Russia is willing to enter into various alliances to counter the actions of countries that are trying to limit the transfer of technologies, president says.
Russian President Vladimir Putin delivers a speech during a session of the St. Petersburg International Economic Forum 2016, June 17, 2016. Source: Reuters
The main direction in the development of Russia's economy will be the introduction of innovations, as well as the attraction of foreign partners, Russian President Vladimir Putin said during the St. Petersburg International Economic Forum, June 17.
The policy will counter the actions of countries that are trying to limit the transfer of technologies, Putin said without specifying which countries.
In 2014, in relation to the Ukrainian crisis, the US and the EU imposed sanctions on Russia that limited the transfer of technologies, including in the fields of hydrocarbon production and the defense industry.
Putin said the key problems in Russia's economy were connected with the global changes influencing the world.
"After the 2008-2009 crisis it was possible to make capital flows transparent and controllable, but accumulated structural problems in the global economy persist and it remains impossible to re-launch growth," Putin told the forum.
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It was precisely the exhaustion of former sources of economic growth that geopolitical tension was related to and there was a risk that it could become more severe, he added.
Leading countries were looking for growth sources in the realization of technological potential, primarily in the fields of digital and industrial technologies. Discoveries in these fields could lead to an explosive growth in workforce productivity, the president added.
As a result, Putin believes that competition is becoming more intense in both traditional and new markets.
"We see some countries trying to monopolize the advantages of using new technologies," Putin stressed. Monopolization included the creation of "closely regulated spaces with barriers preventing the flow of technologies to new regions of the world" (one of which is obviously Russia). However, such a policy would not lead to any result: restraining the development of technologies could be done for only a few years, the president said.
Overcoming barriers could be achieved if countries cooperate with each other. "Cooperation can be built within the framework of flexible structures that will encourage a variety of technical decisions," Putin said. The Eurasian Economic Union (EAEU), the largest integration association on the territory of the former USSR, which includes Russia, Kazakhstan, Belarus, Armenia and Kyrgyzstan, was just such an organization, he suggested.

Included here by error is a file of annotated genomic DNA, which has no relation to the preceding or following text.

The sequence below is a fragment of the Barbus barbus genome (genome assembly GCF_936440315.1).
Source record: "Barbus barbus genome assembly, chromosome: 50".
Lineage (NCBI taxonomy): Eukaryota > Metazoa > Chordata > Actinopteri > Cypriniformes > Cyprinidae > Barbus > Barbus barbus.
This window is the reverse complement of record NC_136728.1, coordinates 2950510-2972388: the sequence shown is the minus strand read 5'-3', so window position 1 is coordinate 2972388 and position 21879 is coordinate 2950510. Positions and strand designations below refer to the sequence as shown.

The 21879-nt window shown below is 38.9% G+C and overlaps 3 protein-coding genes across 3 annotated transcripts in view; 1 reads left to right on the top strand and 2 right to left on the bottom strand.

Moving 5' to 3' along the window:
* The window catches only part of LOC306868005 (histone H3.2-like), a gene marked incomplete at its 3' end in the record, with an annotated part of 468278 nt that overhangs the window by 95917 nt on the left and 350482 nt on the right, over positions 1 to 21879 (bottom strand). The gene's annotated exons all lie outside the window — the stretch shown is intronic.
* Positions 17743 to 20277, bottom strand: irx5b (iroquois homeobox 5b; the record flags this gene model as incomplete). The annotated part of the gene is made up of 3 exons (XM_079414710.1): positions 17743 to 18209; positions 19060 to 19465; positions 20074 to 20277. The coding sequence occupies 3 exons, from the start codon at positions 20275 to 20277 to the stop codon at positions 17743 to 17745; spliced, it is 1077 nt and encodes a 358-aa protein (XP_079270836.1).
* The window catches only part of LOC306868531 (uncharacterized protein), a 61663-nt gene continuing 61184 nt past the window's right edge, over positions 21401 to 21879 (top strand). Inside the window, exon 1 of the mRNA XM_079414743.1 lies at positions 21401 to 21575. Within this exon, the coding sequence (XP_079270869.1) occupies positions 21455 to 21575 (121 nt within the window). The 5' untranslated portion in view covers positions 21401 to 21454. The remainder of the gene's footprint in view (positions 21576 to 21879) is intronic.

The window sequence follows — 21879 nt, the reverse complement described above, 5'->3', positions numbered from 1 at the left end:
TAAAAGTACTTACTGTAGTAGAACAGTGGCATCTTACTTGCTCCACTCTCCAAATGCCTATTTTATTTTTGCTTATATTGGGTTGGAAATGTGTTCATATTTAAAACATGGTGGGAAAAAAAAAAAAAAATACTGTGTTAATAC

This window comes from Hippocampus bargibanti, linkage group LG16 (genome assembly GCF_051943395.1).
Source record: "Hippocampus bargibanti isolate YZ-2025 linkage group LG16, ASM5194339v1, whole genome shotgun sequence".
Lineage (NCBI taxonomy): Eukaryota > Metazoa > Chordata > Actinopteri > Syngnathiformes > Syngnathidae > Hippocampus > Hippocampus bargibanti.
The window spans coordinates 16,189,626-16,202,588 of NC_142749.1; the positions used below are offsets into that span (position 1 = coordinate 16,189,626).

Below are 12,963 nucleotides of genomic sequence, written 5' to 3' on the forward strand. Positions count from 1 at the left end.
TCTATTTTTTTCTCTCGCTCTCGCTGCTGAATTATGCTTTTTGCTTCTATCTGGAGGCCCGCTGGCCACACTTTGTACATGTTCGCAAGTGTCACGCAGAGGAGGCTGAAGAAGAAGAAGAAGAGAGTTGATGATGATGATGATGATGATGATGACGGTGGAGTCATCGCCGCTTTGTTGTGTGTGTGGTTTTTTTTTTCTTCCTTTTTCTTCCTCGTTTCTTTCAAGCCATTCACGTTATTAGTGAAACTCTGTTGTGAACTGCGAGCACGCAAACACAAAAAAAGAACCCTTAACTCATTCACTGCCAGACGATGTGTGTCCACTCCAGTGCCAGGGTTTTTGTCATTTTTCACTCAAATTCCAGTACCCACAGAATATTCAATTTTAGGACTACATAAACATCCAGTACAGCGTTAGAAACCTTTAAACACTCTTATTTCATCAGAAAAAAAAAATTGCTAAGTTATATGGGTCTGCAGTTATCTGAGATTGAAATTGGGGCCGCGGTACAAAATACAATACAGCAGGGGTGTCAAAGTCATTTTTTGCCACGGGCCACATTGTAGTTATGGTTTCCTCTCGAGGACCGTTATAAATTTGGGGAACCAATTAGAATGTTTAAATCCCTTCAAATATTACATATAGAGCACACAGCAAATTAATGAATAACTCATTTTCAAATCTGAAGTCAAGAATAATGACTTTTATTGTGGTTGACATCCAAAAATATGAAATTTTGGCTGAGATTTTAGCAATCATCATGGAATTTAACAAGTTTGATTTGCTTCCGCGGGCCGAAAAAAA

The EAEU is prepared to cooperate with the European Union in the issue of technology transfer. "We see opportunities for uniting with other countries," noted Putin. More than 40 countries and associations had expressed their desire to create a free trade zone with the EAEU.
In the last year alone, Russia had been able to solve many pressing problems in its economy, the president said. In particular, the outflow of capital had been reduced by five times and inflation was also coming down.
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he key challenge in the future was to increase workforce productivity. "We need to increase workforce productivity in large and medium enterprises by at least five percent annually," the president stressed.
Putin remarked that Russia has already been able to increase productivity in the chemical and pharmaceutical industries and this practice must now be spread to other sectors, including those of small and medium business. By 2020 the number of workers in small business should increase by 1.4 million people to 18.4 million.
The production achieved as a result would be exported, said Putin. "Import substitution is an important step for augmenting non-crude export." The Russian president concluded that in such a case Russian companies could be incorporated into global production alliances.